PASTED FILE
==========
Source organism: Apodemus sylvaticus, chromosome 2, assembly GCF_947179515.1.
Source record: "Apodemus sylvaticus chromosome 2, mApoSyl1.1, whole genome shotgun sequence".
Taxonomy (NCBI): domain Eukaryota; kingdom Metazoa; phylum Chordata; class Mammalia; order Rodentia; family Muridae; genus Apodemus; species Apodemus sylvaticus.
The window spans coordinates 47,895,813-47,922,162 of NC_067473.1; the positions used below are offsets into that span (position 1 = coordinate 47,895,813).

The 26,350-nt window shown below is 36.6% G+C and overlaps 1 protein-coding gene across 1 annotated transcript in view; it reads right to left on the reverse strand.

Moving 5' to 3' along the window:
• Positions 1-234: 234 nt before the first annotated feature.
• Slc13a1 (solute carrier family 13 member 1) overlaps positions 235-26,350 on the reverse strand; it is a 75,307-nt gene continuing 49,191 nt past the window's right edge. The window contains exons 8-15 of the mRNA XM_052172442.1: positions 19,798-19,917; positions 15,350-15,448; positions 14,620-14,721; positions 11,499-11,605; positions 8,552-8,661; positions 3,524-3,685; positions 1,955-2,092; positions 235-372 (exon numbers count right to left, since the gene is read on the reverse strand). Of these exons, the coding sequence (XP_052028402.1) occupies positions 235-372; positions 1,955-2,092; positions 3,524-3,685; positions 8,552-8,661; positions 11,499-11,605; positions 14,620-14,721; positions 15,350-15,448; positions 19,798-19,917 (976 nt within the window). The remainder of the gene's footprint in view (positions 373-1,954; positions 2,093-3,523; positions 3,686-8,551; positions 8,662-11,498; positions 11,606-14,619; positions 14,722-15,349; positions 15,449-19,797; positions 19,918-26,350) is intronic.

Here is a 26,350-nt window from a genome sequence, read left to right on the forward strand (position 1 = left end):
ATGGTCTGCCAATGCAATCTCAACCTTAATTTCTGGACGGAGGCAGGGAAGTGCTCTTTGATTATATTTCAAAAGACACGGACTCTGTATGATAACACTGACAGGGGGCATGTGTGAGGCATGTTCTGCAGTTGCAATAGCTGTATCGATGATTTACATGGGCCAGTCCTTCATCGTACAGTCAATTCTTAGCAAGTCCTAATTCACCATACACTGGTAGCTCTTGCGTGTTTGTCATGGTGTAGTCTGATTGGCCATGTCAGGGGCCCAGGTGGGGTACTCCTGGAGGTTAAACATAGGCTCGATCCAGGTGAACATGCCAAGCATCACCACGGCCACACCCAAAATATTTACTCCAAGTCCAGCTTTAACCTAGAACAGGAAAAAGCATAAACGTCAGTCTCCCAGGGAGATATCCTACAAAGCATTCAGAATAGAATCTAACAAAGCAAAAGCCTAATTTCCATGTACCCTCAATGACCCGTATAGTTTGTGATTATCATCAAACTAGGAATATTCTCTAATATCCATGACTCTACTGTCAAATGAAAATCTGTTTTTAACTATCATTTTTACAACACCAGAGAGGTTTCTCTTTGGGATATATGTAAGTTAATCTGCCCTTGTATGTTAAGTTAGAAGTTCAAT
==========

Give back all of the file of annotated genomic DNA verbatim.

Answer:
Source organism: Apodemus sylvaticus, chromosome 2, assembly GCF_947179515.1.
Source record: "Apodemus sylvaticus chromosome 2, mApoSyl1.1, whole genome shotgun sequence".
Taxonomy (NCBI): domain Eukaryota; kingdom Metazoa; phylum Chordata; class Mammalia; order Rodentia; family Muridae; genus Apodemus; species Apodemus sylvaticus.
The window spans coordinates 47,895,813-47,922,162 of NC_067473.1; the positions used below are offsets into that span (position 1 = coordinate 47,895,813).

The 26,350-nt window shown below is 36.6% G+C and overlaps 1 protein-coding gene across 1 annotated transcript in view; it reads right to left on the reverse strand.

Moving 5' to 3' along the window:
• Positions 1-234: 234 nt before the first annotated feature.
• Slc13a1 (solute carrier family 13 member 1) overlaps positions 235-26,350 on the reverse strand; it is a 75,307-nt gene continuing 49,191 nt past the window's right edge. The window contains exons 8-15 of the mRNA XM_052172442.1: positions 19,798-19,917; positions 15,350-15,448; positions 14,620-14,721; positions 11,499-11,605; positions 8,552-8,661; positions 3,524-3,685; positions 1,955-2,092; positions 235-372 (exon numbers count right to left, since the gene is read on the reverse strand). Of these exons, the coding sequence (XP_052028402.1) occupies positions 235-372; positions 1,955-2,092; positions 3,524-3,685; positions 8,552-8,661; positions 11,499-11,605; positions 14,620-14,721; positions 15,350-15,448; positions 19,798-19,917 (976 nt within the window). The remainder of the gene's footprint in view (positions 373-1,954; positions 2,093-3,523; positions 3,686-8,551; positions 8,662-11,498; positions 11,606-14,619; positions 14,722-15,349; positions 15,449-19,797; positions 19,918-26,350) is intronic.

Here is a 26,350-nt window from a genome sequence, read left to right on the forward strand (position 1 = left end):
ATGGTCTGCCAATGCAATCTCAACCTTAATTTCTGGACGGAGGCAGGGAAGTGCTCTTTGATTATATTTCAAAAGACACGGACTCTGTATGATAACACTGACAGGGGGCATGTGTGAGGCATGTTCTGCAGTTGCAATAGCTGTATCGATGATTTACATGGGCCAGTCCTTCATCGTACAGTCAATTCTTAGCAAGTCCTAATTCACCATACACTGGTAGCTCTTGCGTGTTTGTCATGGTGTAGTCTGATTGGCCATGTCAGGGGCCCAGGTGGGGTACTCCTGGAGGTTAAACATAGGCTCGATCCAGGTGAACATGCCAAGCATCACCACGGCCACACCCAAAATATTTACTCCAAGTCCAGCTTTAACCTAGAACAGGAAAAAGCATAAACGTCAGTCTCCCAGGGAGATATCCTACAAAGCATTCAGAATAGAATCTAACAAAGCAAAAGCCTAATTTCCATGTACCCTCAATGACCCGTATAGTTTGTGATTATCATCAAACTAGGAATATTCTCTAATATCCATGACTCTACTGTCAAATGAAAATCTGTTTTTAACTATCATTTTTACAACACCAGAGAGGTTTCTCTTTGGGATATATGTAAGTTAATCTGCCCTTGTATGTTAAGTTAGAAGTTCAAT